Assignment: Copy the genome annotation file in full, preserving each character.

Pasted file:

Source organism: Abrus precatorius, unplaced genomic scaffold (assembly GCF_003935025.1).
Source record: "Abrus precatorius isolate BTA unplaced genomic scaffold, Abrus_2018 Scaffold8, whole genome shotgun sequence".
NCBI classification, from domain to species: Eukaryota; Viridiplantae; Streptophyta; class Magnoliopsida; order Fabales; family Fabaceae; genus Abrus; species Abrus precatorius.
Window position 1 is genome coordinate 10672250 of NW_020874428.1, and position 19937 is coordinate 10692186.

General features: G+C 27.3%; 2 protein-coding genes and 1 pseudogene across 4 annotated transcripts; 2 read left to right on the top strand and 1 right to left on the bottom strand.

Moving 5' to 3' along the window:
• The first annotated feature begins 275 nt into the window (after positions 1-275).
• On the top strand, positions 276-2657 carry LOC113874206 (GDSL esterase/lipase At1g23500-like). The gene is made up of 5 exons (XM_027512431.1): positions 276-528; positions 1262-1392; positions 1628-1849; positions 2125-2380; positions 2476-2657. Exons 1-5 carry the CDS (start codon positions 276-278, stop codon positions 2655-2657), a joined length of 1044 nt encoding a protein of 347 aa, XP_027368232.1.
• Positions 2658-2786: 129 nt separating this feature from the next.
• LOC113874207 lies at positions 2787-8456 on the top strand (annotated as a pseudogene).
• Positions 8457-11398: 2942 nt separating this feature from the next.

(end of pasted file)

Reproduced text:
Source organism: Abrus precatorius, unplaced genomic scaffold (assembly GCF_003935025.1).
Source record: "Abrus precatorius isolate BTA unplaced genomic scaffold, Abrus_2018 Scaffold8, whole genome shotgun sequence".
NCBI classification, from domain to species: Eukaryota; Viridiplantae; Streptophyta; class Magnoliopsida; order Fabales; family Fabaceae; genus Abrus; species Abrus precatorius.
Window position 1 is genome coordinate 10672250 of NW_020874428.1, and position 19937 is coordinate 10692186.

General features: G+C 27.3%; 2 protein-coding genes and 1 pseudogene across 4 annotated transcripts; 2 read left to right on the top strand and 1 right to left on the bottom strand.

Moving 5' to 3' along the window:
• The first annotated feature begins 275 nt into the window (after positions 1-275).
• On the top strand, positions 276-2657 carry LOC113874206 (GDSL esterase/lipase At1g23500-like). The gene is made up of 5 exons (XM_027512431.1): positions 276-528; positions 1262-1392; positions 1628-1849; positions 2125-2380; positions 2476-2657. Exons 1-5 carry the CDS (start codon positions 276-278, stop codon positions 2655-2657), a joined length of 1044 nt encoding a protein of 347 aa, XP_027368232.1.
• Positions 2658-2786: 129 nt separating this feature from the next.
• LOC113874207 lies at positions 2787-8456 on the top strand (annotated as a pseudogene).
• Positions 8457-11398: 2942 nt separating this feature from the next.